The Heart of Love

The Heart of Love

- a true story by Darlene Yager

My brother, Danny, was born ten minutes before me. Inseparable from the beginning, we could only sleep if the other was close by. If one woke up, the other was soon to follow. Our two younger siblings were born within four years of our birth. Our parents were so busy with them that Danny and I took care of each other. If someone asked us what our names were, we would say in unison, “Danny”—or maybe the next day we would say, “Darlene.” As far as we were concerned, we were one and the same.

Throughout elementary school, junior and senior high, we ate every lunch together. The friends we had were always “our” friends. When we chose the same college, our father finally put his foot down and would not allow us to room together. We were assigned separate rooms with roommates of the same sex. I guess our parents hoped we would begin to operate more as individuals, but Danny and I continued to spend as much time together as possible. We began dating, but always as double dates. The truth is, we both knew we couldn’t spend the rest of our lives together, as we both wanted to have families of our own, but we were also so fulfilled in each other’s presence. Danny was my brother, my best friend, my main support, my confidant, and the funniest person I knew.

Although I liked doing everything with Danny, the pastime I enjoyed the most was painting. Danny was a sensitive, trained artist, who drew heavenly landscapes, with pictures of angels and little children. He could draw the most beautiful faces. His weakness, or so he said, was painting hands. In contrast, my strength was painting hands in their infinitely different positions. Often, Danny would ask me to paint hands on the angels or children in his paintings. When Danny and I were painting together, we felt exceptionally close to each other and also to our Creator.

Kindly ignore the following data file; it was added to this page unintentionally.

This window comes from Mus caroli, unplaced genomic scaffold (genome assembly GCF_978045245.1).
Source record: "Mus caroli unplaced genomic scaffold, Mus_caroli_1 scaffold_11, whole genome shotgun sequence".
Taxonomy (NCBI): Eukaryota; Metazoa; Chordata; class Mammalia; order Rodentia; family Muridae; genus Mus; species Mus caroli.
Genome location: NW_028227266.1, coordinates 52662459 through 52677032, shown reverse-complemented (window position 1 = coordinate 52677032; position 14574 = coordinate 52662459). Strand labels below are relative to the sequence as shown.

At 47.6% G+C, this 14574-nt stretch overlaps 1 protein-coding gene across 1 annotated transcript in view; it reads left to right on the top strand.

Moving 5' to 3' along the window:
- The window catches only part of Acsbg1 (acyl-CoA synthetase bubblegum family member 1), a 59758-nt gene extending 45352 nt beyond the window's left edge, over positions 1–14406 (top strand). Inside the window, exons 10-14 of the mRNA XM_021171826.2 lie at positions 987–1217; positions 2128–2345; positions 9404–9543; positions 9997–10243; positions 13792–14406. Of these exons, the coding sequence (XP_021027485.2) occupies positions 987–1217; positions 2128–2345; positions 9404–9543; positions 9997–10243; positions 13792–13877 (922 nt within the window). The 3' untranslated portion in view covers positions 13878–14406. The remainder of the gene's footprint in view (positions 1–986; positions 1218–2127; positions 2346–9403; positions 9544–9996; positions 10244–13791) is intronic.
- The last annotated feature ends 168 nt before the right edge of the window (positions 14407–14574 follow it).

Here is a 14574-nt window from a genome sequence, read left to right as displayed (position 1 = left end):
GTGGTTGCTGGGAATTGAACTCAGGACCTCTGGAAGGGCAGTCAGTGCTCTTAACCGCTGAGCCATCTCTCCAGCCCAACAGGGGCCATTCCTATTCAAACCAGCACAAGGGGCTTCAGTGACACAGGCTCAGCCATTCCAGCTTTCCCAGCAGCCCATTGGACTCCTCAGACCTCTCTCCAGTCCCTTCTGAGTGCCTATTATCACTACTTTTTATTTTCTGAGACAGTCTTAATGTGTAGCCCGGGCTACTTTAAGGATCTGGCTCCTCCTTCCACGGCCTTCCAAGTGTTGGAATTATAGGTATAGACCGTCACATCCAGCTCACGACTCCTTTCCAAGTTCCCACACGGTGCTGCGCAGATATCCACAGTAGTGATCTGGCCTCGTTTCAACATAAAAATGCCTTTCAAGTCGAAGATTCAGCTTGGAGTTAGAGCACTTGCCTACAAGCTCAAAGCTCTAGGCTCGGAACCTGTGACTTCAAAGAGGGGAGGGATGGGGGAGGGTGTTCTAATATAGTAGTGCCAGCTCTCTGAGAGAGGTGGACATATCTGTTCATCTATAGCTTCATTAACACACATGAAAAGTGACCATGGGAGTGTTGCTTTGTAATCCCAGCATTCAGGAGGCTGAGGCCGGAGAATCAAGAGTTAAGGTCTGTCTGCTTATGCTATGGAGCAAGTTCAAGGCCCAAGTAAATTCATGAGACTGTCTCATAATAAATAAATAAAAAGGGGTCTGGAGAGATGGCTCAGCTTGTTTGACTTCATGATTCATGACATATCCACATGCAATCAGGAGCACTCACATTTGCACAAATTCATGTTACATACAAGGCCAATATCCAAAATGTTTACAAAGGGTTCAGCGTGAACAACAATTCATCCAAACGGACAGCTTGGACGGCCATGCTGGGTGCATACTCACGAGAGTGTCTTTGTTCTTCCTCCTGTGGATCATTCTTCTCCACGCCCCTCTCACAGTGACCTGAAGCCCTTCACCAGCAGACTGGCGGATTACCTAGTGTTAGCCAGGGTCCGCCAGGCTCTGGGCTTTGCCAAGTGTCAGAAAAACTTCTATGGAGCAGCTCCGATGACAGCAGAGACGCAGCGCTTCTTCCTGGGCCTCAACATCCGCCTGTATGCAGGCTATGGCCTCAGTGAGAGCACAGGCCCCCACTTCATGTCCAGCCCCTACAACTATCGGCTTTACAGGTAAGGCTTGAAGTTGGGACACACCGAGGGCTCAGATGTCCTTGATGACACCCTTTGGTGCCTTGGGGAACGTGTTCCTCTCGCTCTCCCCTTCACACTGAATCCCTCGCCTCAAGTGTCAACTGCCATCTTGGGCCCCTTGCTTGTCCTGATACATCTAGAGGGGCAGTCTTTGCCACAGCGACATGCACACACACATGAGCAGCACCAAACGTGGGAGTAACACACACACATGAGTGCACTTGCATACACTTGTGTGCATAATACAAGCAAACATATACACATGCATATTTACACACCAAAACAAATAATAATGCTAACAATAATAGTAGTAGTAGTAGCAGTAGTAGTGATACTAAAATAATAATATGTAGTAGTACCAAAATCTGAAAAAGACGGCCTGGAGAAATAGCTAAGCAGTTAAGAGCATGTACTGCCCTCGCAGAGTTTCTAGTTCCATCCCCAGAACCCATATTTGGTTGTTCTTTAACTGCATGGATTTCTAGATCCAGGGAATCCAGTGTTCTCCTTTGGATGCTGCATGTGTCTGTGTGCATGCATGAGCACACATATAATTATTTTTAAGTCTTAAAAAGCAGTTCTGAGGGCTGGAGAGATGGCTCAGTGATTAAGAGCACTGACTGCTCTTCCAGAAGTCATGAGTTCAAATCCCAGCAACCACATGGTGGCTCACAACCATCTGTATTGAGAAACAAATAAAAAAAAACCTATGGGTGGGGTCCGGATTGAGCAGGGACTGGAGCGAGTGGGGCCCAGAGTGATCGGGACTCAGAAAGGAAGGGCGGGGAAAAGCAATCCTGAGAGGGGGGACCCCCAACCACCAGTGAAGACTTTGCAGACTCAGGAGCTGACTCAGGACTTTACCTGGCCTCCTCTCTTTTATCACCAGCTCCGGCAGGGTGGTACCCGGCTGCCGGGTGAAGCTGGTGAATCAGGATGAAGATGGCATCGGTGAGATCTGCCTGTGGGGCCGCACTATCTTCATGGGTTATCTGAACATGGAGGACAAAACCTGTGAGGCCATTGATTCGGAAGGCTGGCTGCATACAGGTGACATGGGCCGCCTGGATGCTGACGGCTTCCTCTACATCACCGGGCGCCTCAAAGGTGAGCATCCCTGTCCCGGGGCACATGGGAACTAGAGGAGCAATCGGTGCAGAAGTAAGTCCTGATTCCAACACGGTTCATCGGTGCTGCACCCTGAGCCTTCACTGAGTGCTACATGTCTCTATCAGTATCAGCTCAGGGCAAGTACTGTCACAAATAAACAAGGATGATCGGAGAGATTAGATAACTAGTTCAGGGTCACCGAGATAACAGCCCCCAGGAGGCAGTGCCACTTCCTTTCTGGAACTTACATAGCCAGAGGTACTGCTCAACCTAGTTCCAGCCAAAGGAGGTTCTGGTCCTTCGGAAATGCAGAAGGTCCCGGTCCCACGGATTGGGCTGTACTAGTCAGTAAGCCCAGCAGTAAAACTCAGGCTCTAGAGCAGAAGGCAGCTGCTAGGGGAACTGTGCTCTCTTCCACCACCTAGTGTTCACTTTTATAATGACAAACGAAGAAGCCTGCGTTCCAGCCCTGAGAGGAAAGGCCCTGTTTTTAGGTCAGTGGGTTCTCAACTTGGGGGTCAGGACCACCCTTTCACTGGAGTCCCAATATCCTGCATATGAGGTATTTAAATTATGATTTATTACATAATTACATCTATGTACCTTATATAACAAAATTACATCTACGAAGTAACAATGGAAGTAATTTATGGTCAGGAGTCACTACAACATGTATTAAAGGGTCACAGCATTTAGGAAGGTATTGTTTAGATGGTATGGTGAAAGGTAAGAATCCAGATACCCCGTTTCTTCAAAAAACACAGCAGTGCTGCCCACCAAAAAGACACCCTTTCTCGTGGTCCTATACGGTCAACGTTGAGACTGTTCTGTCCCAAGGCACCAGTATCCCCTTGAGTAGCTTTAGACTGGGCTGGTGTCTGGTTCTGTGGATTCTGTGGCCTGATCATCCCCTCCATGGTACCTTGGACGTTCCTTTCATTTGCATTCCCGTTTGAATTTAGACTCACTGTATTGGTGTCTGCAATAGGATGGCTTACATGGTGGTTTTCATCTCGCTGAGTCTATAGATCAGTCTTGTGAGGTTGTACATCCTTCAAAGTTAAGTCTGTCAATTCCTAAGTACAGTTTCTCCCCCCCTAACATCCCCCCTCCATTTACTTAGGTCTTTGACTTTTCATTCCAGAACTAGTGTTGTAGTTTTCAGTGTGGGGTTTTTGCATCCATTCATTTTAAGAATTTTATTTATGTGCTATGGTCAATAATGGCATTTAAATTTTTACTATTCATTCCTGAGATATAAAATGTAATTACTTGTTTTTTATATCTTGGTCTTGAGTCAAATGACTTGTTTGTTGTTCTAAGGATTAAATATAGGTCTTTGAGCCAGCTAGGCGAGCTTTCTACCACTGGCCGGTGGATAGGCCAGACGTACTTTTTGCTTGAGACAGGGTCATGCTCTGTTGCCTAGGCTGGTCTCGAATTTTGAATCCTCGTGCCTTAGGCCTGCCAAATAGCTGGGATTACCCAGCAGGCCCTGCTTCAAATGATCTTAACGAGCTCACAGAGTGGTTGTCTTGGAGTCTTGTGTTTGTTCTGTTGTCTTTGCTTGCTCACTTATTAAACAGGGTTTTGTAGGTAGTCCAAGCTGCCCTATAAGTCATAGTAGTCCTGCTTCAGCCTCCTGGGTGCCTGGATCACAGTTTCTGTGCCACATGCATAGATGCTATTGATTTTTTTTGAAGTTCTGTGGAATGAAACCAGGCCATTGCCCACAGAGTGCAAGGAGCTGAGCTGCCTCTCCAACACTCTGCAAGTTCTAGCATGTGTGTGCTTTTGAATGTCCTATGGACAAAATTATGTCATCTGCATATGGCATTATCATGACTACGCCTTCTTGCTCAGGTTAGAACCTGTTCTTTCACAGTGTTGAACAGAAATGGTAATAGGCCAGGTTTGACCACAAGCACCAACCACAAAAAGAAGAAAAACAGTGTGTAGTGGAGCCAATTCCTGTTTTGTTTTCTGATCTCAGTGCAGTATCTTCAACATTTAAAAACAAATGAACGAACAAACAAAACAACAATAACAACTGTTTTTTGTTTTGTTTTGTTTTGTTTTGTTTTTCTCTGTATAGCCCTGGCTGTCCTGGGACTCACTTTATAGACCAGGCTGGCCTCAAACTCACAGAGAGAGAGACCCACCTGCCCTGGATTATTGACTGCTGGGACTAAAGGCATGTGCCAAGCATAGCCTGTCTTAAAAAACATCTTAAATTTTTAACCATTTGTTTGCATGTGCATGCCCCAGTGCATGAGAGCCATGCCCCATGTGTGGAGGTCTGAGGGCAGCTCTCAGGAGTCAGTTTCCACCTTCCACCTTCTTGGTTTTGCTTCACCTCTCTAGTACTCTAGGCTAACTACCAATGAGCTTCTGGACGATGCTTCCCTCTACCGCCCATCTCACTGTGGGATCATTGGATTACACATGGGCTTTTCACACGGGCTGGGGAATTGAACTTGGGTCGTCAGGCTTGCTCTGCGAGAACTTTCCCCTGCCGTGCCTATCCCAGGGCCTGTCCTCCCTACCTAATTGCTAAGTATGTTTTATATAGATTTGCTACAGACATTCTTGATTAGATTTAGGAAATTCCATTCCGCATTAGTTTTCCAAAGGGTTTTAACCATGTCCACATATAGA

One evening, we stayed very late finishing our work in the art classroom. Driving home, there was a special feeling between us. Suddenly, there was a car in our lane coming straight towards us. We were hit before I could even scream.

The driver of the other car was a teenager who had had too much to drink at a party. He was killed instantly. Danny was seriously hurt and rushed to the hospital. I was shaken, but not badly hurt. I rode in the ambulance with Danny. The doctors were grave and honest, Danny had sustained irreparable brain damage. There wasn’t anything that could be done. As his only relative present at the time, a surgeon approached me about the possibility of donating his heart for transplant. I got my parents on the phone and we all agreed to donate Danny’s heart so someone else might live. As Danny lay in a coma, his heart was removed and rushed to a waiting donor.

The two years that followed were black years for me. I attempted suicide three times, was hospitalized and given drugs I refused to take. I did not know how to live without my beloved Danny. My parents and friends tried, to no avail, to get me interested in life again.
A friend finally got through and convinced me one day to go to a local art show with her. I was trying to enjoy looking at the art, mostly for my friend, when suddenly I stopped in my tracks. There were paintings that were so similar to Danny’s I could hardly believe it. I looked closely at the name just to be sure. I was told the artist would return in an hour. I waited, just mesmerized by the art work. An hour later, a young man approached me and introduced himself as John. I felt a strange affinity to him. We talked for the rest of the day about art, then gave him my phone number and went home.